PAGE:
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Jan de Nul Completes Channel for Tonkolili Mine in West Africa

Jan de Nul dredged a channel from Pepel to Freetown. The channel will allow HandyMax bulk carriers to take iron ore mined at the Tonkolili mine to deep draft ships at Freetown.
Phase II of the Tonkolili Iron Ore Project will include building a deepwater port at Tangrin Point, accessed by a spur rail line.

Jan de Nul dredged a channel from Pepel to Freetown. The channel will allow HandyMax bulk carriers to take iron ore mined at the Tonkolili mine to deep draft ships at Freetown. Phase II of the Tonkolili Iron Ore Project will include building a deepwater port at Tangrin Point, accessed by a spur rail line.

Last February, African Minerals Limited (AML) contracted Jan de Nul to re-establish a navigation channel along the Sierra Leone River from Pepel to Freetown, Sierra Leone. The channel will allow passage of HandyMax Bulk carriers from the Pepel loading jetty to the offshore transshipment area, as part of AML’s Tonkolili Iron Ore Project 200 km inland from the coast.

HandyMax carriers are 40,000 to 50,000 dwt self-unloading ships that will move iron ore from the shallow draft Pepel port to bulk carriers anchored in deep water at Freetown. To fulfill the requirement for pre- and post-dredging hydrographic surveys, AML contracted Anthony D. Bates Partnership (ADBP), a multi-faceted consultancy headquartered in Axbridge, Somerset, England, to supervise all surveys, including pre-dredge, post-dredge and interim surveys required in the course of the project.

ADBP began surveying in early February 2011, prior to the hopper dredge James Cook starting work. Jan de Nul completed the dredging in approximately four weeks. ADBP managers and surveyors were onsite for 35 days.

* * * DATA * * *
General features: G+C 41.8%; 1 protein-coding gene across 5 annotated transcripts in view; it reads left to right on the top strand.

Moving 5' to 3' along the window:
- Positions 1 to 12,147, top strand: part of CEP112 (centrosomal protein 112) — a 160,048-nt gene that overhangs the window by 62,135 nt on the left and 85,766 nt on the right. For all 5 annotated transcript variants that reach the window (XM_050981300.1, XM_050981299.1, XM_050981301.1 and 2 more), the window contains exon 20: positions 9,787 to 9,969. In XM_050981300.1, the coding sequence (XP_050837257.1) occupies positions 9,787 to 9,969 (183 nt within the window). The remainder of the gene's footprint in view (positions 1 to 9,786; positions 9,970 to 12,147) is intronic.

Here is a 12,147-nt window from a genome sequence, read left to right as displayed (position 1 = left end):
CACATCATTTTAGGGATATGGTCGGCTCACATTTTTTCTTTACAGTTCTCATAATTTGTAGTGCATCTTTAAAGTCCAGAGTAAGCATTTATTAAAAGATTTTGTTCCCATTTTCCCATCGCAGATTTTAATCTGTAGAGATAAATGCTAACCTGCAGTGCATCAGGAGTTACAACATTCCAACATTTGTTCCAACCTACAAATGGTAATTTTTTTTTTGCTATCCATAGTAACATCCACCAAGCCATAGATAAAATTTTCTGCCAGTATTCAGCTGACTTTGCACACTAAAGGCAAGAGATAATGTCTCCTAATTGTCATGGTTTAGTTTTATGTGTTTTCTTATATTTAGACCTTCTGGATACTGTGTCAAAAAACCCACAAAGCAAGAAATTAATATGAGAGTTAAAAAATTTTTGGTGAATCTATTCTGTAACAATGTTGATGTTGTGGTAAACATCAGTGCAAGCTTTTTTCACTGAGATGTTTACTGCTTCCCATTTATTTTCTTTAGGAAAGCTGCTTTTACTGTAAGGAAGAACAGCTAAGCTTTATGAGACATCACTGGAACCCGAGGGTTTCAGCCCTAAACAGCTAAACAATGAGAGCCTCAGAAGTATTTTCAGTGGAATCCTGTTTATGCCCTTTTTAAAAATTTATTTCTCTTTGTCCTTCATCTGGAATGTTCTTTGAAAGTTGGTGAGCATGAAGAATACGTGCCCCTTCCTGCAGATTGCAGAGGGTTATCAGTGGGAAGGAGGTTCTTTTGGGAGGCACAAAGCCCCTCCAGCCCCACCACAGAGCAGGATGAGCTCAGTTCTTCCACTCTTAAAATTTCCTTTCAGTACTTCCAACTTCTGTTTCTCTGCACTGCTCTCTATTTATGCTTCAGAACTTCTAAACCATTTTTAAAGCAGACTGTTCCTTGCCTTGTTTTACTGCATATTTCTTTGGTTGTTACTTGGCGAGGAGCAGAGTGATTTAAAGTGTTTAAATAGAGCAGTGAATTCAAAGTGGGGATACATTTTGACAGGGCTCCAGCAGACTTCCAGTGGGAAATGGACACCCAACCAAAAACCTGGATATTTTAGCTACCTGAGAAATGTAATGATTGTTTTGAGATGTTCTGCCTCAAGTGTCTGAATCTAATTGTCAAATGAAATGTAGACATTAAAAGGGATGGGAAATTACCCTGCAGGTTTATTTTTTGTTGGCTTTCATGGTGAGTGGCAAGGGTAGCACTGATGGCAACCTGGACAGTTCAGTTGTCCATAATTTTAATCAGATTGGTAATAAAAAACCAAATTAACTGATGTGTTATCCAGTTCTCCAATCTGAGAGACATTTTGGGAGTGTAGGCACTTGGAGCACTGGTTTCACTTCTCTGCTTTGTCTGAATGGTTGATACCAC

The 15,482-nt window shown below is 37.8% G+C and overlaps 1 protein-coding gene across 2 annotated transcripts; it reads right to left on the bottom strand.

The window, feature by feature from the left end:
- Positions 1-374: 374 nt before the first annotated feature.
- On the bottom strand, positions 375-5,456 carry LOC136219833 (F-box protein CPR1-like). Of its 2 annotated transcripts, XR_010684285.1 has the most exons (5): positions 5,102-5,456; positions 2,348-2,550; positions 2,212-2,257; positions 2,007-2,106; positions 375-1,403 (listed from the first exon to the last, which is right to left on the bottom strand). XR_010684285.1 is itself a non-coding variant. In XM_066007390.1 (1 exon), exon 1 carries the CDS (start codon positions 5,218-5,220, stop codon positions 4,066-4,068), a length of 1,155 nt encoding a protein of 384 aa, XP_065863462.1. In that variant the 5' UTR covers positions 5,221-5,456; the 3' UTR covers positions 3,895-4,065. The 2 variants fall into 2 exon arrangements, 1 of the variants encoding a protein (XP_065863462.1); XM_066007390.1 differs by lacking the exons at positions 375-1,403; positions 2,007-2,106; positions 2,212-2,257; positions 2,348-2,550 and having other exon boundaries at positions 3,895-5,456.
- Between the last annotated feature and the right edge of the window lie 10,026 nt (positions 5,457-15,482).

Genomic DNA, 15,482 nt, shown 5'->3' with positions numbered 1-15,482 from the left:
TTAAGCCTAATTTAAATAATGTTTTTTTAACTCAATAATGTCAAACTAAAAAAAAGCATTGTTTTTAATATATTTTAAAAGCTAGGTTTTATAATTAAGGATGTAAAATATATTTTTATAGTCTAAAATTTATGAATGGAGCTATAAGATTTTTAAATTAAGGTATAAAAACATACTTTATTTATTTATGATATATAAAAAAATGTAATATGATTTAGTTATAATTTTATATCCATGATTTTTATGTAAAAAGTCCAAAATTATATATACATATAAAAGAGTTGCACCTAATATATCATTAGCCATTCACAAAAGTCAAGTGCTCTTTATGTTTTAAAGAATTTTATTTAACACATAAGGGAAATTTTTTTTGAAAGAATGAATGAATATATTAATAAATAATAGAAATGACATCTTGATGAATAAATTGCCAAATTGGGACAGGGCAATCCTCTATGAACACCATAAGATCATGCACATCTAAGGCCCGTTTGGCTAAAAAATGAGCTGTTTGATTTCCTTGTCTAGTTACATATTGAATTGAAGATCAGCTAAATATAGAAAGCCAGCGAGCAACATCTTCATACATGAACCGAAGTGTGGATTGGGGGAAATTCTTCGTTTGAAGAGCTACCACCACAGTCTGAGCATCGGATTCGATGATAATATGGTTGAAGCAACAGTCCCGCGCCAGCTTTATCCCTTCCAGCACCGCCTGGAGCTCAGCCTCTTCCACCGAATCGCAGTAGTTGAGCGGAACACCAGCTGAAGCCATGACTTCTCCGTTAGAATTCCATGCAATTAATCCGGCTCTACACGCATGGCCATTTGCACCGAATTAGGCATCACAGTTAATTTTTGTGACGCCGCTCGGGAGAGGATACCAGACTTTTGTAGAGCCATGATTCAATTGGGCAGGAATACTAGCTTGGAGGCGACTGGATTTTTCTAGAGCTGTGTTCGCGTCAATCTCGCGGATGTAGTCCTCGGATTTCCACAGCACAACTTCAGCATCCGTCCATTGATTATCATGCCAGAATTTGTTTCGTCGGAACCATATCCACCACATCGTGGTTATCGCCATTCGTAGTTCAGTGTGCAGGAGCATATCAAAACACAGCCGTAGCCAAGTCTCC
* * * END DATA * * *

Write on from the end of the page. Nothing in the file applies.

The completion of the channel paved the way for the new mine’s first trial ore shipment on November 4. The shipment was a test of a mine-rail-port infrastructure developed by AML to develop what is said to be the third-largest magnetite deposit in the world. The mine is expected to have a life of 45 years, and is the object of intense construction and investment efforts on the part of the owners.

Phase II of the project, expected to begin after 2013, includes construction of a deepwater port at Tagrin Point at the seaward end of the estuary. At that time, a spur railroad line will be built from Pepel to Tagrin Point, to allow shipment of the ore directly to deepwater bulk carriers.

Projected output for Phase I in 2012 is 15 million metric tons (a metric ton is 2,240 pounds). The Phase I infrastructure includes the mine and processing facilities, construction of a new railroad from the mine to the town of Lunsar, and rebuilding an existing railroad from Lunsar to the port of Pepel, as well as dredging the channel from Pepel to Freetown.

AML was formerly Sierra Leone Diamond Company Limited.

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